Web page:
By Tom Slater
he Leave campaign is negative. It is anti-immigration, anti-modernity, anti-Europe. Throughout the EU referendum debate, this has been the deadening refrain of the Remain campaign. Despite the fearmongering on both sides, despite the fact that post-Brexit economic catastrophe has been talked up at least as much as EU migrants clogging up NHS waiting lists, Brexiteers are still seen as having the premium on pessimism.
The official Leave campaign has done little to help matters. The dodgy figures emblazoned on battle buses, the appeals to the image of a besieged, overridden island – trampled on by Brussels and bled dry by European peoples on the move – have all too often given ammunition to the critics of leaving. But, more profoundly, the Leave campaign has failed to move beyond being simply anti-EU. It has failed to articulate what it is for.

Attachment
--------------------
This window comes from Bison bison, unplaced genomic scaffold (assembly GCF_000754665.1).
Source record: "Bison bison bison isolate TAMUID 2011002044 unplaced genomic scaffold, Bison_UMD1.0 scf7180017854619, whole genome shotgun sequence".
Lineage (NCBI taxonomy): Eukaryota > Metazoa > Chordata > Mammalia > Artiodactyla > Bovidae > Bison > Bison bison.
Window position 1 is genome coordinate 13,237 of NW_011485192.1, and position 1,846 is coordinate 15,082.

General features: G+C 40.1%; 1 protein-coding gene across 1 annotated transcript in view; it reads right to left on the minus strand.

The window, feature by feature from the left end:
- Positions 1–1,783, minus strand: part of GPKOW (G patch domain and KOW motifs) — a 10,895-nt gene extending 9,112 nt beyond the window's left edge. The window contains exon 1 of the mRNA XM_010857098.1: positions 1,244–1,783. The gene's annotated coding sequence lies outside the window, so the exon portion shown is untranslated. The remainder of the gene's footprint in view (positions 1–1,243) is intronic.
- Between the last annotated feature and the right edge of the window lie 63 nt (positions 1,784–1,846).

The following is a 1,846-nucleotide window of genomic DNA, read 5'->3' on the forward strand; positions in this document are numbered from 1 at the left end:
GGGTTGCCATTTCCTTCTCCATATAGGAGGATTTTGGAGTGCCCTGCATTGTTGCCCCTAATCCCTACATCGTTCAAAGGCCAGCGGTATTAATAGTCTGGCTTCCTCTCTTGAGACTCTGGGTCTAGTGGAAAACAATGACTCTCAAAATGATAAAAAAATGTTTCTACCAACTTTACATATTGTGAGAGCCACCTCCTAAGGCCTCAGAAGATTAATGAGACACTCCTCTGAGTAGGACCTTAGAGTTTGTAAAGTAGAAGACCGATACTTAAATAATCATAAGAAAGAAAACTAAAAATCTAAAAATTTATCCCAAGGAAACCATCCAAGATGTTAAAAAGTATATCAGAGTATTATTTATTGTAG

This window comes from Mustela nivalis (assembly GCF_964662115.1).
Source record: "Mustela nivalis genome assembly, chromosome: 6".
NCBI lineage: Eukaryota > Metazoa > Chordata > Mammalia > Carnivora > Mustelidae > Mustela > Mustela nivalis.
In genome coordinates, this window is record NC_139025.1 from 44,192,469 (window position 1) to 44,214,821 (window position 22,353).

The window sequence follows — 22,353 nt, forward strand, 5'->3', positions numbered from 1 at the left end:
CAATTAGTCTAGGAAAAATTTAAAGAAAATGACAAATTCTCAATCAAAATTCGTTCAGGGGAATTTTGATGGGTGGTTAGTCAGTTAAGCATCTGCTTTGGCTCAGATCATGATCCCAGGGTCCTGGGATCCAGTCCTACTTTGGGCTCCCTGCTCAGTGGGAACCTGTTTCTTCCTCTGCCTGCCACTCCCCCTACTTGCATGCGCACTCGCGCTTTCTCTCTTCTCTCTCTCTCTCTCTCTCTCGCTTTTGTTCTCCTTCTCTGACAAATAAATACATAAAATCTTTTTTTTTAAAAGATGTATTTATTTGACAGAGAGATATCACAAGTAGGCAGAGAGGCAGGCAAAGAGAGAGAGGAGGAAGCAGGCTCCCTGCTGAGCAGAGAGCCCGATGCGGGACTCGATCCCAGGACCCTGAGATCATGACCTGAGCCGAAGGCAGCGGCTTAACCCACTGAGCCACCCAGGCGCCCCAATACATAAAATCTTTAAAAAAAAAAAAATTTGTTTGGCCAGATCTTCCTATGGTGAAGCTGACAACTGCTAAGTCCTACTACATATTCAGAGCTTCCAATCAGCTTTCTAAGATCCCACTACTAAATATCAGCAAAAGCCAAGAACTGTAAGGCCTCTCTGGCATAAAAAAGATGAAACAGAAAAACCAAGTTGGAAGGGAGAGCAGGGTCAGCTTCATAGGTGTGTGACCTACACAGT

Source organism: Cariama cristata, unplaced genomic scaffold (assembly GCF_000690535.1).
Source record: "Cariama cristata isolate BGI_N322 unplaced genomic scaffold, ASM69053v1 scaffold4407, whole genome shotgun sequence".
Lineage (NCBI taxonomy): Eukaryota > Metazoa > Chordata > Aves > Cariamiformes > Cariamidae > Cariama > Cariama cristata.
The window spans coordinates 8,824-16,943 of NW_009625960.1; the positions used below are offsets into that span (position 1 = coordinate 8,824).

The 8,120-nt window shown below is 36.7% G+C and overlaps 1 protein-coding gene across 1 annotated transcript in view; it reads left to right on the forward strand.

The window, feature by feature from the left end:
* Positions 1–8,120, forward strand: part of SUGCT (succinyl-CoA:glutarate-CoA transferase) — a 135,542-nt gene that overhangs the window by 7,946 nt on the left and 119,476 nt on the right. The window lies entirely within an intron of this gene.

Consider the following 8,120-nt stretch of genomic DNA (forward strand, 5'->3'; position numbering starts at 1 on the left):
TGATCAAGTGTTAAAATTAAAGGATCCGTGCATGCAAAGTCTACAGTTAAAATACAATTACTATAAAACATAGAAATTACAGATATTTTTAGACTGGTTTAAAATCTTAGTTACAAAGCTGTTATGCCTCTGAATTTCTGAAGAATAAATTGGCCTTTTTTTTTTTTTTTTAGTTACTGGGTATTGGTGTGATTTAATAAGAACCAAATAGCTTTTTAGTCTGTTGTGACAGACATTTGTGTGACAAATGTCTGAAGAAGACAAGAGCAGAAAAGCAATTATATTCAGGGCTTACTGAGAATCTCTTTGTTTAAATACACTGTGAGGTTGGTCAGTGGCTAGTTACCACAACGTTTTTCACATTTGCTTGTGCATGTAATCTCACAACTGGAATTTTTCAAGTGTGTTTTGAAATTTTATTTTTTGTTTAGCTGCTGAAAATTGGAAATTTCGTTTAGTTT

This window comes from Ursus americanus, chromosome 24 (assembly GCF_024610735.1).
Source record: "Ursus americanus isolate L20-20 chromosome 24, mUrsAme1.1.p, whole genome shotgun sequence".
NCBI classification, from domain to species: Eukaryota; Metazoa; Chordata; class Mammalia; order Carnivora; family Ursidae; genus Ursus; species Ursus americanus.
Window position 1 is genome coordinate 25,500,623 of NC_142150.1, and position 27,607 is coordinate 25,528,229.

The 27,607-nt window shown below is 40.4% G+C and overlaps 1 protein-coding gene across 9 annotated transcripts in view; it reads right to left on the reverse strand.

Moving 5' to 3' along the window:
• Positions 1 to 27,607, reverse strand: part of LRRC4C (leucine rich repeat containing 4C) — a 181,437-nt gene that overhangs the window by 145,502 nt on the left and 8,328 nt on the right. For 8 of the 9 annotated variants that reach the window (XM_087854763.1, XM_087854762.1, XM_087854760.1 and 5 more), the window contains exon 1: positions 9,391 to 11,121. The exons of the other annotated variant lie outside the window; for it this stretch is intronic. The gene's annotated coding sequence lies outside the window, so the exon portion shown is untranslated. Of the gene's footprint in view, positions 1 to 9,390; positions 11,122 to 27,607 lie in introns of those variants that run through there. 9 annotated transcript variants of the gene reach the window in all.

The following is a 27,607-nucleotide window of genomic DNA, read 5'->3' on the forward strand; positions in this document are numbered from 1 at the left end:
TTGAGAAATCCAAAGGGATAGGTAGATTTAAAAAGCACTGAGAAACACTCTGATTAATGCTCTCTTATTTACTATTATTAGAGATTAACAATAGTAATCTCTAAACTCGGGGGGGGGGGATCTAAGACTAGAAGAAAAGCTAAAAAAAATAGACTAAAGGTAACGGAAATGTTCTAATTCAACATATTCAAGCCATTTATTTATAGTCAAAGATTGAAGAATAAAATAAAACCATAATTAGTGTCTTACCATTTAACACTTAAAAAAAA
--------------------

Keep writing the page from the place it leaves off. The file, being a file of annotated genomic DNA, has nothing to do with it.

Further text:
Neither Remain nor Leave is required to offer a roadmap for the future, a manifesto for life after we vote In or Out. Talk of Australian-style points systems, Tory leadership battles or the future of workers’ rights after 23 June are, to borrow a favourite phrase from this campaign, for the birds. This is not an election; it’s far more important than that. This is a referendum on that most fundamental principle: democracy. And it is for the sake of democracy that spiked wants British voters to reject the EU.